"We are currently developing the integration which will go live for selected farmers to test in the early part of 2019, with the goal of going out to the broader market by the end of the year.

 

“Using Agrirouter, we can overcome issues with machinery being incompatible with outside software, while keeping customer data secure. Transfer of data will also be more efficient, doing away with the need for paper records.”

 

Customers will access Muddy Boots apps either directly from an Agrirouter or from a link on the Muddy Boots’ system, and can use either single or a combination of services, via an annual subscription.

 

Mr Thomas says: “It is becoming increasingly important for farmers to be able to access their data from a range of digital platforms, and the simplicity of Agrirouter allows this.”

 

A further benefit for the company, he suggests, is that Agrirouter is to be made available in a number of countries, so a single Muddy Boots solution can be developed for customers internationally.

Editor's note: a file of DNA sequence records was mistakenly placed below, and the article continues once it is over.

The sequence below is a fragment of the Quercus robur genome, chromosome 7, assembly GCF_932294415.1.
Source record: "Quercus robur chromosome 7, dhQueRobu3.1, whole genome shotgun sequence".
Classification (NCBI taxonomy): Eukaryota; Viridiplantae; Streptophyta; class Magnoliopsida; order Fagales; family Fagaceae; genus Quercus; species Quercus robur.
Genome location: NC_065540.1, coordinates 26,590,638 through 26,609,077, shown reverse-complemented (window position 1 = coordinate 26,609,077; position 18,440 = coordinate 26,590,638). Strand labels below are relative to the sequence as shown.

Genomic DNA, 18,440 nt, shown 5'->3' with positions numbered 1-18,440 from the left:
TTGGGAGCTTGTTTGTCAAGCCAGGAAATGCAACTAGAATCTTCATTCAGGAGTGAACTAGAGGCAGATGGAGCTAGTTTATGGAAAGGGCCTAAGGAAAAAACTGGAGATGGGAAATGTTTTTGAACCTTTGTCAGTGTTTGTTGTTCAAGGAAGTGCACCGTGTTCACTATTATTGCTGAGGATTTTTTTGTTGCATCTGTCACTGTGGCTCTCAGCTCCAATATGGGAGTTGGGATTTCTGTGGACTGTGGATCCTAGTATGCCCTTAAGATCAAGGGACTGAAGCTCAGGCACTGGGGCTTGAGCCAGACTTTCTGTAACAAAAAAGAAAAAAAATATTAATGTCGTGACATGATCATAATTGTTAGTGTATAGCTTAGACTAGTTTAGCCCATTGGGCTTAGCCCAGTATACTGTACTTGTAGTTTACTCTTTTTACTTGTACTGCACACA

Compatibility

Compatibility

THE system is designed to be non-discriminatory between brands, says Dr Sonnen. This allows operators to access application, recording and management data from a range of software providers.

 

Machinery manufacturers are approaching connectivity in different ways. Of the 11 signed up so far, Agco and Same Deutz-Fahr have developed tractor-based platforms, while those which were already using the CCI 1200 IsoBus terminal (Kuhn, Rauch, Lemken and Krone) have the option to use it as a connectivity unit.

 

Agco’s Global Fuse manager Christoph Zecha says: “Agrirouter gives our customers the opportunity to connect implements and software using a single terminal in the tractor or machine. The Vario Doc Pro interface can be used on Fendt tractors from the 500 Vario Series upwards, larger combines including the new Ideal, and the Rogator sprayer. We will also offer the Task Doc interface on MF and Valtra tractors from 2019.

 

“Fendt has its own server for Agrirouter and has connected to 15 farm management software systems, allowing the customer to use them via just one connection, for example to upload an application map, send it to the machine terminal, then receive the work record. This data can also be used with our Next Machine management tool, which is connected via the Agrirouter.”

 

Krone and Holmer are offering telemetry boxes for their machines which connect to Agrirouter.

 

Holmer’s system has been developed in conjunction with Bosch Electronics and allows a farmer or contract manager to generate a job and send it to the beet harvester, which can then send harvest data back.